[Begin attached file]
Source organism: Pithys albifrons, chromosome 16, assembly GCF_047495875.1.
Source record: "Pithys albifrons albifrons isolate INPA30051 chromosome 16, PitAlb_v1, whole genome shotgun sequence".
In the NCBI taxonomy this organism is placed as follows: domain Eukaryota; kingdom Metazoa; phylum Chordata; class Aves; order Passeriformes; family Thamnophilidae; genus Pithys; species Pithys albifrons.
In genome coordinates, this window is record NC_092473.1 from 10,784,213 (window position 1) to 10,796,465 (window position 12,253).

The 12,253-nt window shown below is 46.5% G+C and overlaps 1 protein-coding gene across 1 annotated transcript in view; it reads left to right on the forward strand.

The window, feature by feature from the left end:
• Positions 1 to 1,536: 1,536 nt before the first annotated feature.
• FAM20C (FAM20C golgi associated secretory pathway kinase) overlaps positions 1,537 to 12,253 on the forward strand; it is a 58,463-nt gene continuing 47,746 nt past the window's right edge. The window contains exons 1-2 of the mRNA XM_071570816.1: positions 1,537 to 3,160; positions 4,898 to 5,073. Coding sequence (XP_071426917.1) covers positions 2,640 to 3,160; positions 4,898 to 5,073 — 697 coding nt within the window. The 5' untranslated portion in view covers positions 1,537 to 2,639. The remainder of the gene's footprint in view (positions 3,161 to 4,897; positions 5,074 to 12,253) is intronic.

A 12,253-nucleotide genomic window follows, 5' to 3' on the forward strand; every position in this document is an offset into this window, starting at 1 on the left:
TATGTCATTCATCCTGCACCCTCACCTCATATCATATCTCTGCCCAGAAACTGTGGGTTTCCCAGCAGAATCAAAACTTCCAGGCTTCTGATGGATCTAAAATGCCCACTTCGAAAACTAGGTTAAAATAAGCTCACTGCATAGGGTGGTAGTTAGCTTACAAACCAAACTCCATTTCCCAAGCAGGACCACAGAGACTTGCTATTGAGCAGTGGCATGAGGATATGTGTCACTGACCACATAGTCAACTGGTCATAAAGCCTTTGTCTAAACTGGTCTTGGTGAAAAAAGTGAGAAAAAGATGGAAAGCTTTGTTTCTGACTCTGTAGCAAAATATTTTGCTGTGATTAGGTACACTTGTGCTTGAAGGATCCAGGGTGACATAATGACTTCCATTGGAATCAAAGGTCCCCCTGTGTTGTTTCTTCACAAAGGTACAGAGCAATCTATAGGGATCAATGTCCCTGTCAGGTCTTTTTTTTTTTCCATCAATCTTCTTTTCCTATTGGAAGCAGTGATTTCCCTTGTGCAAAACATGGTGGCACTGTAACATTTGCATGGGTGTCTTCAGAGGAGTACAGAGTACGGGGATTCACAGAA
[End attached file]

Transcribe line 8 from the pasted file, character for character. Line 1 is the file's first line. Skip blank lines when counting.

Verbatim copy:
• FAM20C (FAM20C golgi associated secretory pathway kinase) overlaps positions 1,537 to 12,253 on the forward strand; it is a 58,463-nt gene continuing 47,746 nt past the window's right edge. The window contains exons 1-2 of the mRNA XM_071570816.1: positions 1,537 to 3,160; positions 4,898 to 5,073. Coding sequence (XP_071426917.1) covers positions 2,640 to 3,160; positions 4,898 to 5,073 — 697 coding nt within the window. The 5' untranslated portion in view covers positions 1,537 to 2,639. The remainder of the gene's footprint in view (positions 3,161 to 4,897; positions 5,074 to 12,253) is intronic.